Skip to main content

As Seen on TV Cause Marketing

One of the pretenses of reality TV in the United States is doing whatever you do in the name of charity. It seems like half the bikes built on the show American Chopper, for instance, are made to be donated to or otherwise auctioned off on behalf of charity.

Likewise, basically every episode of The Celebrity Apprentice turns on one kind of charity fundraiser or another.

It sorta has to be that way. The Donald really doesn’t want to turn loose on his empire a bunch of half-competent 20-watt celebrities.

Before Arsenio Hall’s win on The Celebrity Apprentice May 20, 2012, Walgreens, the mega drugstore chain, developed and began selling a bracelet for $3, with $2 of that going to the Magic Johnson Foundation. The Foundation also received $250,000 thanks to Hall’s Apprentice win.

The card that holds the bracelet says that Walgreens was “inspired by Arsenio Hall’s work to support the Magic Johnson Foundation and created this bracelet to symbolize our joint commitment.” Walgreens had the bracelet in store before Hall’s win on live TV, so they didn’t start the campaign knowing how well he’d finish. (Unless, of course, 'the fix was in.')

But it’s evident that Walgreens may have moved faster than it could internally support the effort.

For instance, Arsenio’s promotional video for the bracelet directs you to walgreens.com/walk, which is Walgreens’ site that incentivizes customers to be physically active. The card above directs you to Walgreens.com/waytowell, which is Walgreens corporate responsibility site.

The waytowell site had a prominent placement of logos from the American Diabetes Association, American Heart Association, Susan G. Komen for the Cure, American Cancer Society and the Juvenile Diabetes Research Foundation. But no Magic Johnson. Not even a site search turned up any mention of the Magic Johnson Foundation.

Walgreens.com/walk, however, did turn up multiple mentions of the Magic Johnson Foundation.

Go figure.

Still, I got nothing but love for this effort and here's why:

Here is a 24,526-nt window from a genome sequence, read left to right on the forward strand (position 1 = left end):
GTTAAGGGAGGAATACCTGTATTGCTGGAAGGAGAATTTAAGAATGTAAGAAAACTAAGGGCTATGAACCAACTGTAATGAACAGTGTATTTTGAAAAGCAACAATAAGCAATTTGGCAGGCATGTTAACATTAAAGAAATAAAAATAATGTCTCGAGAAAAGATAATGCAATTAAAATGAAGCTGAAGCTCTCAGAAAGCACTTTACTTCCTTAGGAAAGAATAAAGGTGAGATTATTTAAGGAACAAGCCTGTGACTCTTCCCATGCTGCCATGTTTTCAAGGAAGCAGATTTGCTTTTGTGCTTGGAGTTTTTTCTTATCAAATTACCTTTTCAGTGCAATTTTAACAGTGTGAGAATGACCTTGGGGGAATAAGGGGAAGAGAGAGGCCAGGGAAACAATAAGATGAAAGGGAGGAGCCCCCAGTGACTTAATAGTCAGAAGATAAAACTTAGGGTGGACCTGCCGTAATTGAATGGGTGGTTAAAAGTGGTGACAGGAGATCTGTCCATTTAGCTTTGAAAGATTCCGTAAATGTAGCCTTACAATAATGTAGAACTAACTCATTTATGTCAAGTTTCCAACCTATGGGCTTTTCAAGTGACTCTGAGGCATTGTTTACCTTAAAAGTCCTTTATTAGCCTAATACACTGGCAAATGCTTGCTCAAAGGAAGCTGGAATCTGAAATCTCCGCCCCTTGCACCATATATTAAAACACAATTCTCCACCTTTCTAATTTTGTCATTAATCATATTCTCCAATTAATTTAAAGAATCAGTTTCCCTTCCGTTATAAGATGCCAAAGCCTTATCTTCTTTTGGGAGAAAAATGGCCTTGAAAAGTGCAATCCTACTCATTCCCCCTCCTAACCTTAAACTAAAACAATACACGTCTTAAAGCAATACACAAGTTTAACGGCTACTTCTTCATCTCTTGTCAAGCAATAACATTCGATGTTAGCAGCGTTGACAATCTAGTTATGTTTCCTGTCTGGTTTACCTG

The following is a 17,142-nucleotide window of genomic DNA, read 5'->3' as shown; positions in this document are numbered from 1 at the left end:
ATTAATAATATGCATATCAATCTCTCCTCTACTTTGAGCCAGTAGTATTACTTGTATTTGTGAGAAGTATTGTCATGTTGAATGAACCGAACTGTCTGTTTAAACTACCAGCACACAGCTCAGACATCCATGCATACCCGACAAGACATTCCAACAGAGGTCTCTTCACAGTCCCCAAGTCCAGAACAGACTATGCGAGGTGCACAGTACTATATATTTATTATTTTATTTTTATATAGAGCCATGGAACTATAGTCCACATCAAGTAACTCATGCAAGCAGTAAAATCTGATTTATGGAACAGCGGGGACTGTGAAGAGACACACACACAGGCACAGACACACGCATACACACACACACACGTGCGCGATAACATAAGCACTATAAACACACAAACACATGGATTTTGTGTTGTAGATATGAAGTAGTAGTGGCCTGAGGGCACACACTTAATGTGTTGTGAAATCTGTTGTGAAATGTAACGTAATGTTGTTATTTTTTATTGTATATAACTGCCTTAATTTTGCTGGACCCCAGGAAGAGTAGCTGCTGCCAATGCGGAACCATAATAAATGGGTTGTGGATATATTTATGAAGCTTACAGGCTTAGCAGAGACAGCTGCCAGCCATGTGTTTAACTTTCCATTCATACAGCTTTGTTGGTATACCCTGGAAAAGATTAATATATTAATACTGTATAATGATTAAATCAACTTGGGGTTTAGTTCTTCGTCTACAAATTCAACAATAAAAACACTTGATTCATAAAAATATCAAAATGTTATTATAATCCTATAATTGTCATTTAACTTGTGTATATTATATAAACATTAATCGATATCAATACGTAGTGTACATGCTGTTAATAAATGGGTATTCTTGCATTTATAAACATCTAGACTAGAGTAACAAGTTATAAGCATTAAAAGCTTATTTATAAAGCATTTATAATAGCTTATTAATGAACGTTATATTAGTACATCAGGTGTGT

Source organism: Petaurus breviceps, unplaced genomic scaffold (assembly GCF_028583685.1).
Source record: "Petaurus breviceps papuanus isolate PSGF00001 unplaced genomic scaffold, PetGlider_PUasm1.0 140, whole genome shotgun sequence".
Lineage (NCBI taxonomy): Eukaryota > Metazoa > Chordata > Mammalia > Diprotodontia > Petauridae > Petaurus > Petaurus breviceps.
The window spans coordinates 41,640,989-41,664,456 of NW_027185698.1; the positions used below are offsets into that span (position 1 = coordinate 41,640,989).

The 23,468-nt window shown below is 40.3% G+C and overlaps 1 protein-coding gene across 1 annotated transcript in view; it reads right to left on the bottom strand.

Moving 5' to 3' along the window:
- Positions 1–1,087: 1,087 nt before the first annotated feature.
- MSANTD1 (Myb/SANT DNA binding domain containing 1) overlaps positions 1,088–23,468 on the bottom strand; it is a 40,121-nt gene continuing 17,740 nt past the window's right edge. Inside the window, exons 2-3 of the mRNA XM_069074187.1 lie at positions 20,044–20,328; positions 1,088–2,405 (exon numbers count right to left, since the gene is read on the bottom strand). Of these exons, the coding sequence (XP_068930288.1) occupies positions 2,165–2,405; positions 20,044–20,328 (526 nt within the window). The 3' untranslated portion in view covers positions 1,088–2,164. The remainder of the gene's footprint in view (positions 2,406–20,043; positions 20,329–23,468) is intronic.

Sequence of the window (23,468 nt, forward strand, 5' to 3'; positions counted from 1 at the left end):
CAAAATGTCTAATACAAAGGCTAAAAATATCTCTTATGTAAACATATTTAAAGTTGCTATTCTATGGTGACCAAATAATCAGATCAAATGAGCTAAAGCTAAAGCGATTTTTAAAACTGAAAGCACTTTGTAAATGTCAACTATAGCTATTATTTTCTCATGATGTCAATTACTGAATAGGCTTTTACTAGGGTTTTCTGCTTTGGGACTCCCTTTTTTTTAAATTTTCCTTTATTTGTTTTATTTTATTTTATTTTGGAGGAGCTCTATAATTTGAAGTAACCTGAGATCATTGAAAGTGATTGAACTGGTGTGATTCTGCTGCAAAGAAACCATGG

Walgreens is a $73 billion (sales) company. We usually say that companies that big are flat-footed and slow to act. But not in this cause marketing promotion.

Kudos to Walgreens its Magic Johnson-like nimbleness. 

Comments

Popular posts from this blog

Three Ways to Be Charitable

I’ve spent a big chunk of my career working with or for charities. Many of my dearest and ablest friends are in the charity ‘space.’ And the creativity and problem-solving coming out of the nonprofit sector has never been greater.  Although I’ve had numerous nonprofit clients over the last decade or so, I haven’t worked in a charity for about 12 years now, which gives me a certain distance. Distance lends perspective and consequently, I get a lot of people asking me which charities I recommend for donations of money or time. My usual answer is, “it depends.” “On what?” they respond. “On what you want from your charitable activities,” I reply. It sounds like a weaselly consultant kind of an answer, but bear with me for a moment. The English word charity comes from the Latin word caritas and means “from the heart,” implying a voluntary act. Caritas is the same root word for cherish. The Jews come at charity from a different direction. The Hebrew word that is usually rendered as charity is t…

Unconventional Metrics of Cause Marketing Power

The printed edition of Fortune Magazine runs a regular feature called ‘My Metric’ wherein business leaders identify informal but telling measures of current economic activity.

In the January 17, 2011 Michael Glimcher, CEO of Glimcher Realty Trust cited as his metric an increased number of black cars on the streets of New York City as a sign of the U.S. economy’s (still pending?) resurgence.

That got me thinking, what unconventional metrics evidence the power of certain cause marketing efforts?

One immediately leapt to mind, although only General Mills, which makes Yoplait yogurt in the U.S., can measure it.

The Yoplait lid at left... which I purchased in December 2010... can NOT be redeemed for a $0.10 donation to Susan G. Komen for the Cure. Instead it promotes Yoplait’s sponsorship of Komen’s Race for the Cure events, which are numerous.

But I’d bet you a six-pack of Yoplait Greek Honey Vanilla that people nonetheless still send in some number of the lids above in an attempt to redeem th…

Profile of Cause Marketing Veteran Joe Lake

Blogger's Note: What follows is a profile and interview I wrote of Children's Miracle Network co-founder Joe Lake, who was recently installed as the CEO of the Starfish Television Network. This originally appeared in the Salt Lake Enterprise on Monday, May 11.

Lining the walls of the office of Joe Lake, the new CEO of the Starfish Television Network, a 501(c) (3) public charity and television network founded in 2006 and headquartered in Midvale, are pictures of the many celebrities he has worked with.

There are pictures of Joe with Goldie Hawn, Sidney Poitier, Jeff Bridges, Bill and Hillary Clinton, Rob Lowe and Walter Cronkite, and affectionately-autographed publicity stills from Bob Hope and Rich Little.

It’s something you’d expect in the office of a Hollywood agent, or at a celebrity hangout in Manhattan, or Chicago or Vegas. But the Starfish Television Network, whose mission is to tell the stories of nation’s nonprofits in a way that educates, entertains and inspires its audi…